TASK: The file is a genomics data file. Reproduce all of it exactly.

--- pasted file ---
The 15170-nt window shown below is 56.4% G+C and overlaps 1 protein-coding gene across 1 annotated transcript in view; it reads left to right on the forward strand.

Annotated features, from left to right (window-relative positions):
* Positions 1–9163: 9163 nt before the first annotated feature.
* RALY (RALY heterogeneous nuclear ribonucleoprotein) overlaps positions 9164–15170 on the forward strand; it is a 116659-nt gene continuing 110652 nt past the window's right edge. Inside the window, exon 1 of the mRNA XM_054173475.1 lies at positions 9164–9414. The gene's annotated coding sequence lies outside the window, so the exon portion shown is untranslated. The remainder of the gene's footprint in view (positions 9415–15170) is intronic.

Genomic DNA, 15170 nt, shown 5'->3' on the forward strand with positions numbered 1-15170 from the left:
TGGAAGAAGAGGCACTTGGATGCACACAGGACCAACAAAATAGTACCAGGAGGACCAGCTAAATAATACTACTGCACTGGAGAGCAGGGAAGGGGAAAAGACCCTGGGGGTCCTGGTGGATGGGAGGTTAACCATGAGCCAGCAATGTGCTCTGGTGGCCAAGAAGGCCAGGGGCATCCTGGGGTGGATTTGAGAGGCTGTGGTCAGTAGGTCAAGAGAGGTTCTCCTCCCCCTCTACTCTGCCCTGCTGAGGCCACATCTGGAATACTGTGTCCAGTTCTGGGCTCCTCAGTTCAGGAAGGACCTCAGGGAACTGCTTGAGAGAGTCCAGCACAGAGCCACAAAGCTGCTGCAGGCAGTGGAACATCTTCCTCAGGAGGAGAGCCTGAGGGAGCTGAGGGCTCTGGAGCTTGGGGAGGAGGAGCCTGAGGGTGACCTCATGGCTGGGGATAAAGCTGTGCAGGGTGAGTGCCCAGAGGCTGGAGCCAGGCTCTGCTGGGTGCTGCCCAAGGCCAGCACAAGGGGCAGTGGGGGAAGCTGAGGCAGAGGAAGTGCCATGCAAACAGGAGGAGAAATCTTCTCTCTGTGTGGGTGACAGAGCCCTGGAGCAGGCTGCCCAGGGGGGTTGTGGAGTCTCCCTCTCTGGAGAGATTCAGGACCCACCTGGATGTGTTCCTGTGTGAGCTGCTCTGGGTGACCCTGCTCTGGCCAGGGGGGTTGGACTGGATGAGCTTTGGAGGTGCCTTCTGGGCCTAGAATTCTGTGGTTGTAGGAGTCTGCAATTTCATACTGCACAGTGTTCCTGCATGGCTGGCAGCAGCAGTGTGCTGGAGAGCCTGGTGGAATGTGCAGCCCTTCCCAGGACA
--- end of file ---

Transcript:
The 15170-nt window shown below is 56.4% G+C and overlaps 1 protein-coding gene across 1 annotated transcript in view; it reads left to right on the forward strand.

Annotated features, from left to right (window-relative positions):
* Positions 1–9163: 9163 nt before the first annotated feature.
* RALY (RALY heterogeneous nuclear ribonucleoprotein) overlaps positions 9164–15170 on the forward strand; it is a 116659-nt gene continuing 110652 nt past the window's right edge. Inside the window, exon 1 of the mRNA XM_054173475.1 lies at positions 9164–9414. The gene's annotated coding sequence lies outside the window, so the exon portion shown is untranslated. The remainder of the gene's footprint in view (positions 9415–15170) is intronic.

Genomic DNA, 15170 nt, shown 5'->3' on the forward strand with positions numbered 1-15170 from the left:
TGGAAGAAGAGGCACTTGGATGCACACAGGACCAACAAAATAGTACCAGGAGGACCAGCTAAATAATACTACTGCACTGGAGAGCAGGGAAGGGGAAAAGACCCTGGGGGTCCTGGTGGATGGGAGGTTAACCATGAGCCAGCAATGTGCTCTGGTGGCCAAGAAGGCCAGGGGCATCCTGGGGTGGATTTGAGAGGCTGTGGTCAGTAGGTCAAGAGAGGTTCTCCTCCCCCTCTACTCTGCCCTGCTGAGGCCACATCTGGAATACTGTGTCCAGTTCTGGGCTCCTCAGTTCAGGAAGGACCTCAGGGAACTGCTTGAGAGAGTCCAGCACAGAGCCACAAAGCTGCTGCAGGCAGTGGAACATCTTCCTCAGGAGGAGAGCCTGAGGGAGCTGAGGGCTCTGGAGCTTGGGGAGGAGGAGCCTGAGGGTGACCTCATGGCTGGGGATAAAGCTGTGCAGGGTGAGTGCCCAGAGGCTGGAGCCAGGCTCTGCTGGGTGCTGCCCAAGGCCAGCACAAGGGGCAGTGGGGGAAGCTGAGGCAGAGGAAGTGCCATGCAAACAGGAGGAGAAATCTTCTCTCTGTGTGGGTGACAGAGCCCTGGAGCAGGCTGCCCAGGGGGGTTGTGGAGTCTCCCTCTCTGGAGAGATTCAGGACCCACCTGGATGTGTTCCTGTGTGAGCTGCTCTGGGTGACCCTGCTCTGGCCAGGGGGGTTGGACTGGATGAGCTTTGGAGGTGCCTTCTGGGCCTAGAATTCTGTGGTTGTAGGAGTCTGCAATTTCATACTGCACAGTGTTCCTGCATGGCTGGCAGCAGCAGTGTGCTGGAGAGCCTGGTGGAATGTGCAGCCCTTCCCAGGACA